- Append file content to the source file:
cat path/to/file | sponge -a path/to/file
- Remove all lines starting with # in a file:
grep -v '^#' path/to/file | sponge path/to/file
sed '...' file | grep '...' | sponge [-a] file
sponge reads standard input and writes it out to the specified file. Unlike a shell redirect, sponge soaks up all its input before writing the output file. This allows constructing pipelines that read from and write to the same file.
sponge preserves the permissions of the output file if it already exists.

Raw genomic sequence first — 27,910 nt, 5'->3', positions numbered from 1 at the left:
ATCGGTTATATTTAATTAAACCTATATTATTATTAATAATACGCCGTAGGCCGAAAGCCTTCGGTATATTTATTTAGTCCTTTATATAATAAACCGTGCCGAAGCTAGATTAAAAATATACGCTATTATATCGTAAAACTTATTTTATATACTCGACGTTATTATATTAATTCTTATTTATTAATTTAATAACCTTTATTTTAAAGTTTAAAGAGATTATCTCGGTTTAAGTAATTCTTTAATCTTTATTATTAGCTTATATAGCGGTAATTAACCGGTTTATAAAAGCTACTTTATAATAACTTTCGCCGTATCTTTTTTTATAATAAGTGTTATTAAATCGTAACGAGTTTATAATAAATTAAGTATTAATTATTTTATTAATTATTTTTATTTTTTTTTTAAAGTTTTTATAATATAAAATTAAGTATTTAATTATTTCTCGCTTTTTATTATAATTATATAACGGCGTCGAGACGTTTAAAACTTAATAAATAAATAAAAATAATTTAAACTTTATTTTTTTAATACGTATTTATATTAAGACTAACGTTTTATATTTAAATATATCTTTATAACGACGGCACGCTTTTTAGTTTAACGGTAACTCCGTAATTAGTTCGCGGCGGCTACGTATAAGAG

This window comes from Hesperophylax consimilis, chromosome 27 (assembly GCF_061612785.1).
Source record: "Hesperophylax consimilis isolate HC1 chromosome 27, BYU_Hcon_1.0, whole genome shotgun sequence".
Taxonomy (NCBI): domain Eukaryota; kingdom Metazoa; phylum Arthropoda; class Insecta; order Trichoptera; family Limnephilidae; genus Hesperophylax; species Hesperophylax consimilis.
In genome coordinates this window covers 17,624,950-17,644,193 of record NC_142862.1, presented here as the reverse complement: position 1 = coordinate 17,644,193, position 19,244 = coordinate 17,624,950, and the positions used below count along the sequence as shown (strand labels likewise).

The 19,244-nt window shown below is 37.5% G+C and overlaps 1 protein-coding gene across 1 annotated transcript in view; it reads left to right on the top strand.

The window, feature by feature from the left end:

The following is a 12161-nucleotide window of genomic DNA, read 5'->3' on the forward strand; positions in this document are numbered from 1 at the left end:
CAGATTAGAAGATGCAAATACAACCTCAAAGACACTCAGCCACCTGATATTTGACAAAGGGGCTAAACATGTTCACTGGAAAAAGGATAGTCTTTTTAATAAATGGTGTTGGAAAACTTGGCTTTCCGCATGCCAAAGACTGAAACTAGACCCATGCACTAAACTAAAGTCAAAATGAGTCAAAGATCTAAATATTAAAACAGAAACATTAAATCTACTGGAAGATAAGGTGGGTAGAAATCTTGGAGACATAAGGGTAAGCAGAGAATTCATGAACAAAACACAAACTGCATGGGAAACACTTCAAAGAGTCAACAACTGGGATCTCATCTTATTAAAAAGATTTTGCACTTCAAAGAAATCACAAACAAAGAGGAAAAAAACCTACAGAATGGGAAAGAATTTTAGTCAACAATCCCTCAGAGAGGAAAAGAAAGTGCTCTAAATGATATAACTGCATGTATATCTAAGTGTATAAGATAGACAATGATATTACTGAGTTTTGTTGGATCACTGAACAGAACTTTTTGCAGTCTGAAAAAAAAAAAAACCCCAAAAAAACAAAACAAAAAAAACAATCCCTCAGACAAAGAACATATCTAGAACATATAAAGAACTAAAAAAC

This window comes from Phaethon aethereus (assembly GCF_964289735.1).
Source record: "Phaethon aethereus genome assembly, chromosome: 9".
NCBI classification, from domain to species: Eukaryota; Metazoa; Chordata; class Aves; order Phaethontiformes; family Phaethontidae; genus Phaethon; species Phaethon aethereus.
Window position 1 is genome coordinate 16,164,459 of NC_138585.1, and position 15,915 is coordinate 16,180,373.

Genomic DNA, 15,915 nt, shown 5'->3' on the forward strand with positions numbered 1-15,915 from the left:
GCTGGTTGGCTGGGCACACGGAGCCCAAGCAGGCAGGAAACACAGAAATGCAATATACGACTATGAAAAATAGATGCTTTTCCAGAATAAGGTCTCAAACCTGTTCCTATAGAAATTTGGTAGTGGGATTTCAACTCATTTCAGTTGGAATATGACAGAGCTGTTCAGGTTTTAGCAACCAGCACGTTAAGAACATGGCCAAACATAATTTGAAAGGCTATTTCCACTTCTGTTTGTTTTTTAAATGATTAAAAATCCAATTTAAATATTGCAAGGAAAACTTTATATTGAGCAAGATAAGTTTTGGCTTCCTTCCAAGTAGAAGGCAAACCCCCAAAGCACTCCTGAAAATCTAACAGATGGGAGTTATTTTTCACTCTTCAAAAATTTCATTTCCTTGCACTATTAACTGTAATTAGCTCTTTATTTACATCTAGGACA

When possible, sponge creates or updates the output file atomically by renaming a temp file into place. (This cannot be done if TMPDIR is not in the same filesystem.)
If the output file is a special file or symlink, the data will be written to it, non-atomically.
If no file is specified, sponge outputs to stdout.
Replace the file with a new file that contains the file's original content, with the standard input appended to it. This is done atomically when possible.
Colin Watson and Tollef Fog Heen